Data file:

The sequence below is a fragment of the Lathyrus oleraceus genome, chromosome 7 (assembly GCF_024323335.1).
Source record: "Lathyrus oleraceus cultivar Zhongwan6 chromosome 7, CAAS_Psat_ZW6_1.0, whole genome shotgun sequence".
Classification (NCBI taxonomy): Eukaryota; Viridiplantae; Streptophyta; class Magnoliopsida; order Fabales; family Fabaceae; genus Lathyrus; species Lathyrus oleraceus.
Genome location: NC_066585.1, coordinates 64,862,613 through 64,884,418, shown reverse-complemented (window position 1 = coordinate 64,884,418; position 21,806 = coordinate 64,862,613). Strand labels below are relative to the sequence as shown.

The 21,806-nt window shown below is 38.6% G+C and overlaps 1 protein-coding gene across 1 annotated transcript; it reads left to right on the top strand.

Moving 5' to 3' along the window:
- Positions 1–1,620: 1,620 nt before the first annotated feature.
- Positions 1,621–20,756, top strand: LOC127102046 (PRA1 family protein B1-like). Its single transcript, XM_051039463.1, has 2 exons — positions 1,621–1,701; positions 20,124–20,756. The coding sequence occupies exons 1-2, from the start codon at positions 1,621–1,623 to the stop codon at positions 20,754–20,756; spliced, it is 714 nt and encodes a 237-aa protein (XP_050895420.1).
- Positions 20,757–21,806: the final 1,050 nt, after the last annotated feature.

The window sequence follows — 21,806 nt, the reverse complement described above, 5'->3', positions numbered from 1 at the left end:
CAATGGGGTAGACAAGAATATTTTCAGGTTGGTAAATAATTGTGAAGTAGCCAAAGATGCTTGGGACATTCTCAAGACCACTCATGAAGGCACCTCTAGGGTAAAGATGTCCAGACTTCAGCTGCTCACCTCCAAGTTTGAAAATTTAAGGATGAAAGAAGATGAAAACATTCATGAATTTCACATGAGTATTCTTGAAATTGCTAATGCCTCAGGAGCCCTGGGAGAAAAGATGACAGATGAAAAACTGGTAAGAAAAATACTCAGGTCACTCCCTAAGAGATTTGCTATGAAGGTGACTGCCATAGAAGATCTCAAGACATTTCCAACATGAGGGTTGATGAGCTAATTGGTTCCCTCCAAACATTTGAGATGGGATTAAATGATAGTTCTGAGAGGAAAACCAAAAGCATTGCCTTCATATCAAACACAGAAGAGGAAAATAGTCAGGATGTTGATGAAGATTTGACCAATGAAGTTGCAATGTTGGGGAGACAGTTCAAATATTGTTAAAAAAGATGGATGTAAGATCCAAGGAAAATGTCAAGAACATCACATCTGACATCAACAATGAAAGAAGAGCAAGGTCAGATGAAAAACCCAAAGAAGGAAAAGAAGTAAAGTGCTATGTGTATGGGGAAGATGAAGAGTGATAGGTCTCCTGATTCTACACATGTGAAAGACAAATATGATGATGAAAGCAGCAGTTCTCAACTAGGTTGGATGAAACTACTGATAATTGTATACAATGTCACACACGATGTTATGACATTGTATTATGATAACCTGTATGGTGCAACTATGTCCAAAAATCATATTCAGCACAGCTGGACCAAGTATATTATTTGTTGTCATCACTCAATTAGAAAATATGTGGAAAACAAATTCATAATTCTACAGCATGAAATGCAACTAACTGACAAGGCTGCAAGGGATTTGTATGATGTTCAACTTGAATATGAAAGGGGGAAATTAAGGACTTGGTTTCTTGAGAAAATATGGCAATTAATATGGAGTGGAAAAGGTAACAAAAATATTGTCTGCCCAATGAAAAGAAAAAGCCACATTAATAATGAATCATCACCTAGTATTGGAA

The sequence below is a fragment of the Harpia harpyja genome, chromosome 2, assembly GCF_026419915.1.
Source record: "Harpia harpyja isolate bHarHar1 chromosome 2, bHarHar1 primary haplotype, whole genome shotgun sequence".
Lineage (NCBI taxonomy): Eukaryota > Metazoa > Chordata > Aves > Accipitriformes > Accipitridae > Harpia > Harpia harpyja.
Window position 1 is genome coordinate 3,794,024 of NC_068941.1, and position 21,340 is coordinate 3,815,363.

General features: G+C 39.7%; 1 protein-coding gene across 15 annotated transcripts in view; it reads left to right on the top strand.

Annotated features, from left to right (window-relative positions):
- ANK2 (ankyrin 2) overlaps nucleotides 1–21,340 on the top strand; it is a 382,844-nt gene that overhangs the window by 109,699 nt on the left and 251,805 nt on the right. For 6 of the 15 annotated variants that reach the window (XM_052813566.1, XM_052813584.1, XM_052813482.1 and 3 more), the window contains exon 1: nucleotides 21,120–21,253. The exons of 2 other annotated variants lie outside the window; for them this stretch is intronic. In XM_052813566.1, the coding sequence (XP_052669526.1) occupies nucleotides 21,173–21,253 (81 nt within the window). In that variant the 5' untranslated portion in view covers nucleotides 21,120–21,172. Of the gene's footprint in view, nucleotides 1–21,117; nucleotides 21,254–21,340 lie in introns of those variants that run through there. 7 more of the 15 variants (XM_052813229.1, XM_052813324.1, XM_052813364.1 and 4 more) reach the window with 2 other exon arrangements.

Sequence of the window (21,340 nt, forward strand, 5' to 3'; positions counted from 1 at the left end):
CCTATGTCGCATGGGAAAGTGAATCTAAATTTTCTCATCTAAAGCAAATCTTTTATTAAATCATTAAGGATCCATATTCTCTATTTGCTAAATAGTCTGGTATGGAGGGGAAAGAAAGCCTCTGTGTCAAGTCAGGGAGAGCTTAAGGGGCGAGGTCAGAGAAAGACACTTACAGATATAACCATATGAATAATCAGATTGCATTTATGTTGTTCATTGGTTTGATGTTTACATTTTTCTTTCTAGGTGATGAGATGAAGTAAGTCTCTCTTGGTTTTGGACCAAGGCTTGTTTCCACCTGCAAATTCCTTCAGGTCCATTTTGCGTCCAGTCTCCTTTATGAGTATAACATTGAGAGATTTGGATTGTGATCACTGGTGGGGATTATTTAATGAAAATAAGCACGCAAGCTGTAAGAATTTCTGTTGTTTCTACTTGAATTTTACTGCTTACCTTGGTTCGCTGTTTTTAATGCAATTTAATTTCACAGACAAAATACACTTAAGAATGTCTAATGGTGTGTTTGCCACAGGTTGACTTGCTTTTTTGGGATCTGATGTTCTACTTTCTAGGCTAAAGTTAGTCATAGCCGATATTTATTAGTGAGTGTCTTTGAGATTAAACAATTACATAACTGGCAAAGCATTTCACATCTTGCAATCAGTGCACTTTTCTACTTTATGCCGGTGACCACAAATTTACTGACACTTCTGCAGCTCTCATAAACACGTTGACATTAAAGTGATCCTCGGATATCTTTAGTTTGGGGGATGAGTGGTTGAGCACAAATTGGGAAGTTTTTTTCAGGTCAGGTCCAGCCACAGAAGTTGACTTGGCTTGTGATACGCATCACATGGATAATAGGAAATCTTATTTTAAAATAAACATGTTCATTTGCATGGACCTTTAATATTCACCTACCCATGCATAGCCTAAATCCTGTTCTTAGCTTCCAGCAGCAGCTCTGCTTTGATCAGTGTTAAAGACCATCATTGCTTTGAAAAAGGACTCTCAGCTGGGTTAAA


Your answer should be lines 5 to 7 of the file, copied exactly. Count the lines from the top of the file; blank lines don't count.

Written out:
The 21,806-nt window shown below is 38.6% G+C and overlaps 1 protein-coding gene across 1 annotated transcript; it reads left to right on the top strand.

Moving 5' to 3' along the window:
- Positions 1–1,620: 1,620 nt before the first annotated feature.